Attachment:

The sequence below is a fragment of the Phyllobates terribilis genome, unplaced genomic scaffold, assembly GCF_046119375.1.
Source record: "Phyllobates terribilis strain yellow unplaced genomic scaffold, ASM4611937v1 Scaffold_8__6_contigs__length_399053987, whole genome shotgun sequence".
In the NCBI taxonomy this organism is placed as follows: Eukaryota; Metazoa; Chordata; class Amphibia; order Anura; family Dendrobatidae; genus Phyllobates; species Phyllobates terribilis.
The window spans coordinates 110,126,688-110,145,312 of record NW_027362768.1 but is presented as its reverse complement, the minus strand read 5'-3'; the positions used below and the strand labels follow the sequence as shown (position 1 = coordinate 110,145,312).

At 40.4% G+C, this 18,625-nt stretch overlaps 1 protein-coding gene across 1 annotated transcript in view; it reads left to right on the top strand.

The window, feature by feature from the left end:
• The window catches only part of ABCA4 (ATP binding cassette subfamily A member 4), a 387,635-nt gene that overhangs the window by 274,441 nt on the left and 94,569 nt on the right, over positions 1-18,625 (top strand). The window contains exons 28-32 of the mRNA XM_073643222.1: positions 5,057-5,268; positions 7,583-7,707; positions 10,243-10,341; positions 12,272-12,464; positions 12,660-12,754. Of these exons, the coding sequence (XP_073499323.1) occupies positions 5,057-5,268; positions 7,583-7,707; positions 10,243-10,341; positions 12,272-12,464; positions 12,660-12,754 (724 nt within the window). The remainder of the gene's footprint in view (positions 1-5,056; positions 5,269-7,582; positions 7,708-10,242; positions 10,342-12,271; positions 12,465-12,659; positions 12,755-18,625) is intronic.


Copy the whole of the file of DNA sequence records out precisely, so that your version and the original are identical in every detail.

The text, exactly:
The sequence below is a fragment of the Phyllobates terribilis genome, unplaced genomic scaffold, assembly GCF_046119375.1.
Source record: "Phyllobates terribilis strain yellow unplaced genomic scaffold, ASM4611937v1 Scaffold_8__6_contigs__length_399053987, whole genome shotgun sequence".
In the NCBI taxonomy this organism is placed as follows: Eukaryota; Metazoa; Chordata; class Amphibia; order Anura; family Dendrobatidae; genus Phyllobates; species Phyllobates terribilis.
The window spans coordinates 110,126,688-110,145,312 of record NW_027362768.1 but is presented as its reverse complement, the minus strand read 5'-3'; the positions used below and the strand labels follow the sequence as shown (position 1 = coordinate 110,145,312).

At 40.4% G+C, this 18,625-nt stretch overlaps 1 protein-coding gene across 1 annotated transcript in view; it reads left to right on the top strand.

The window, feature by feature from the left end:
• The window catches only part of ABCA4 (ATP binding cassette subfamily A member 4), a 387,635-nt gene that overhangs the window by 274,441 nt on the left and 94,569 nt on the right, over positions 1-18,625 (top strand). The window contains exons 28-32 of the mRNA XM_073643222.1: positions 5,057-5,268; positions 7,583-7,707; positions 10,243-10,341; positions 12,272-12,464; positions 12,660-12,754. Of these exons, the coding sequence (XP_073499323.1) occupies positions 5,057-5,268; positions 7,583-7,707; positions 10,243-10,341; positions 12,272-12,464; positions 12,660-12,754 (724 nt within the window). The remainder of the gene's footprint in view (positions 1-5,056; positions 5,269-7,582; positions 7,708-10,242; positions 10,342-12,271; positions 12,465-12,659; positions 12,755-18,625) is intronic.